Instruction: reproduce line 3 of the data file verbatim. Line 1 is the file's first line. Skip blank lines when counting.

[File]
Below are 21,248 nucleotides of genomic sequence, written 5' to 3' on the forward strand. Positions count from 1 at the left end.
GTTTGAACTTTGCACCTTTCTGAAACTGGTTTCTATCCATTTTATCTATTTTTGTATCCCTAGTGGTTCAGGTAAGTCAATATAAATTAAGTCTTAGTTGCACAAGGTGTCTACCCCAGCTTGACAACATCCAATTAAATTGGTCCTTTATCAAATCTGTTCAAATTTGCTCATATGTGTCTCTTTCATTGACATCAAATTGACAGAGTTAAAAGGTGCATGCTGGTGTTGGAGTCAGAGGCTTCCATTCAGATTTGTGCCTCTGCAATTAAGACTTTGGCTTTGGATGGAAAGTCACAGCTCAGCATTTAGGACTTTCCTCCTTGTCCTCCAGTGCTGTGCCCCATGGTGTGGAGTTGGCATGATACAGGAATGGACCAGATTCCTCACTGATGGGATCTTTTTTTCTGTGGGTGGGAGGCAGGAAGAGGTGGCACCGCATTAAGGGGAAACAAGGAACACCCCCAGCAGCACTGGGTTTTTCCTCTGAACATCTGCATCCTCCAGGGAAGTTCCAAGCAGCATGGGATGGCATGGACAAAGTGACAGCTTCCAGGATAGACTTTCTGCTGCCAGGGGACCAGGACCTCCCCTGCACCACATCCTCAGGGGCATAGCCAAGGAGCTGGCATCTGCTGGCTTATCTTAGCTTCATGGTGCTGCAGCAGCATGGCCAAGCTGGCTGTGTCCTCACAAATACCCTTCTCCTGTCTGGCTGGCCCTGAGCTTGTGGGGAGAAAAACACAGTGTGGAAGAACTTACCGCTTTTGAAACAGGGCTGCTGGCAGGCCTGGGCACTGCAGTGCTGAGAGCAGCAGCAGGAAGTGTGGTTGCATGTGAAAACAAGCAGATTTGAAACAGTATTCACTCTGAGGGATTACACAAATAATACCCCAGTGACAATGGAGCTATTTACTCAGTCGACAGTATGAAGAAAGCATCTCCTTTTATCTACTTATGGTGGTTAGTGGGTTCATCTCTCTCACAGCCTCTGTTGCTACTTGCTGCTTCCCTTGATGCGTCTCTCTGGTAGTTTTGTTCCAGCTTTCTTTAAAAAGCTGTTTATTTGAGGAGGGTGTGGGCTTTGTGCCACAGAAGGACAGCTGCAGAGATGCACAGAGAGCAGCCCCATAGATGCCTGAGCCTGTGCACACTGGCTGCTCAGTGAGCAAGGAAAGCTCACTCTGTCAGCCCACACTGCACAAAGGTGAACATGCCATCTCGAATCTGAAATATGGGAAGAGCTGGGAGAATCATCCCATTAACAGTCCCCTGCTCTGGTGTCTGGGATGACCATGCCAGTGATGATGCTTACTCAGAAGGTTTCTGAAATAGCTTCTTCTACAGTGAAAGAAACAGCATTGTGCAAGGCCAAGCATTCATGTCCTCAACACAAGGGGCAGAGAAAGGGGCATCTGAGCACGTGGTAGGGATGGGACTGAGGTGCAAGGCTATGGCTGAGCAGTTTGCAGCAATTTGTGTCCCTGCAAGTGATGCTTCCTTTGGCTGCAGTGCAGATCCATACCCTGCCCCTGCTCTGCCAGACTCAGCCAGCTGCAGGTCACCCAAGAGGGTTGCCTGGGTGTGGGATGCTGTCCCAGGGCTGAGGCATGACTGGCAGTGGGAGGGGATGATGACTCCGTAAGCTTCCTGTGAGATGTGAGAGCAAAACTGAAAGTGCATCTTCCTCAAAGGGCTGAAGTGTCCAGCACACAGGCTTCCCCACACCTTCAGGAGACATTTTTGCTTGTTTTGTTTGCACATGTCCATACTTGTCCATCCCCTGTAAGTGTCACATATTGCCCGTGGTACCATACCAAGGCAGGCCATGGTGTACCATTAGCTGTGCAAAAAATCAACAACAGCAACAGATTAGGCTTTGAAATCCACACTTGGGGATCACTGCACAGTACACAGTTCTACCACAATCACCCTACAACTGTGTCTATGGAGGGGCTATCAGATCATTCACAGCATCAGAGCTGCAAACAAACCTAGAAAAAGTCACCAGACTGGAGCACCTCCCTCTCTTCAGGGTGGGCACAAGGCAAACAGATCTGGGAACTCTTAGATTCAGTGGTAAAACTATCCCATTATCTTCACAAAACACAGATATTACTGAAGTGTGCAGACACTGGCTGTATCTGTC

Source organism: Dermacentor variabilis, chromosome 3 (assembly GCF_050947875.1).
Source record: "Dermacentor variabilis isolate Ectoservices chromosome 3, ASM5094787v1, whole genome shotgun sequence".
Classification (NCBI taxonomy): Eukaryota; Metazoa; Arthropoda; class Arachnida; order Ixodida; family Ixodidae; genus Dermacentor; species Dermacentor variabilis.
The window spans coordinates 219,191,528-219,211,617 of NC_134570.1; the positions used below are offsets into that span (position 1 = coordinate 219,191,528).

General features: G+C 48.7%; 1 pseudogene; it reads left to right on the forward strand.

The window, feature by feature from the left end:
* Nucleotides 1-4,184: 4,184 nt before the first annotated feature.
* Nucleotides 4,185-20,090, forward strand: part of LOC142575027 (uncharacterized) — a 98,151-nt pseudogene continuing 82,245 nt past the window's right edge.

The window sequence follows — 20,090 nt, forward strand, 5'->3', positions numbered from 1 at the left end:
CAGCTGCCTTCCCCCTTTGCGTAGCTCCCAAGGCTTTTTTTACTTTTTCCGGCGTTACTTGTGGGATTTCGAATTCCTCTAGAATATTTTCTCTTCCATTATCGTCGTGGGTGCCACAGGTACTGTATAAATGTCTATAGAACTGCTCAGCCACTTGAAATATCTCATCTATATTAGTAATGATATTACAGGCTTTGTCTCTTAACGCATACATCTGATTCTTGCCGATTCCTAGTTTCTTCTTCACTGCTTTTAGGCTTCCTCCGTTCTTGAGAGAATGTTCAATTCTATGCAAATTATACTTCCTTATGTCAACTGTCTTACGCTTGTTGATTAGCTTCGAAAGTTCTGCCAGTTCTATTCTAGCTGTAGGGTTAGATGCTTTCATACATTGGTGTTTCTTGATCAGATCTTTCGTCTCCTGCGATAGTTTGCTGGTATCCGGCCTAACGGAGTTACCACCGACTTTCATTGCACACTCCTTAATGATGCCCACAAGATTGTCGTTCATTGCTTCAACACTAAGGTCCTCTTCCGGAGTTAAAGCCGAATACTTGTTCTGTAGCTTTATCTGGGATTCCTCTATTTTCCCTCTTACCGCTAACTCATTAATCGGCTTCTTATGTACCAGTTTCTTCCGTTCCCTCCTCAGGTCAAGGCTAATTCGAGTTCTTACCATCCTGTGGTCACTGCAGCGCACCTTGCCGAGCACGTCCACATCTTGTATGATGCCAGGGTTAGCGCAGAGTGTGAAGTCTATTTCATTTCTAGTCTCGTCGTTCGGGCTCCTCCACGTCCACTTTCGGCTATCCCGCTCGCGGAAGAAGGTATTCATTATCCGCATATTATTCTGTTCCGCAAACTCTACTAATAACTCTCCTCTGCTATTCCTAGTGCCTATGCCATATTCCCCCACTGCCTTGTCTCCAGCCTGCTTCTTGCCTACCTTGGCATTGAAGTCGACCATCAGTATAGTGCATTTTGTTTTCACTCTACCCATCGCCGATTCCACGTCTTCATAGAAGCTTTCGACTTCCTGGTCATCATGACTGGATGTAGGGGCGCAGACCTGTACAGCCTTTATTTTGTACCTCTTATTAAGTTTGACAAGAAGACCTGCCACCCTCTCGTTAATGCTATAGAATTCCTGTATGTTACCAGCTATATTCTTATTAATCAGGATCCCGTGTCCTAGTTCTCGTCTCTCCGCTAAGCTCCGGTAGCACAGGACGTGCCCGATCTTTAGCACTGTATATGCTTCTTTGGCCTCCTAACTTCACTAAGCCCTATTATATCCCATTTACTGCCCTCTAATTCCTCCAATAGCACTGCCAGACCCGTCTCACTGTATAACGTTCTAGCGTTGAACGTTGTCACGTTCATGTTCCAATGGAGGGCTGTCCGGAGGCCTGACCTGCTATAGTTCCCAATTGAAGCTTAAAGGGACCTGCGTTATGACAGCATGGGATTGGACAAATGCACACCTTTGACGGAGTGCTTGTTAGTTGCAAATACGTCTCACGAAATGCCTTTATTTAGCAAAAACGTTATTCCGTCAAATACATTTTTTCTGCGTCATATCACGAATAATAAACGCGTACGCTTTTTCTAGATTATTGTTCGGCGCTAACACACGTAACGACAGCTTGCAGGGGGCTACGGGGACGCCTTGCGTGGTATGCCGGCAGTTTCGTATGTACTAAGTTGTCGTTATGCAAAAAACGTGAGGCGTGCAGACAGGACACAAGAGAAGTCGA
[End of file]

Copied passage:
Source organism: Dermacentor variabilis, chromosome 3 (assembly GCF_050947875.1).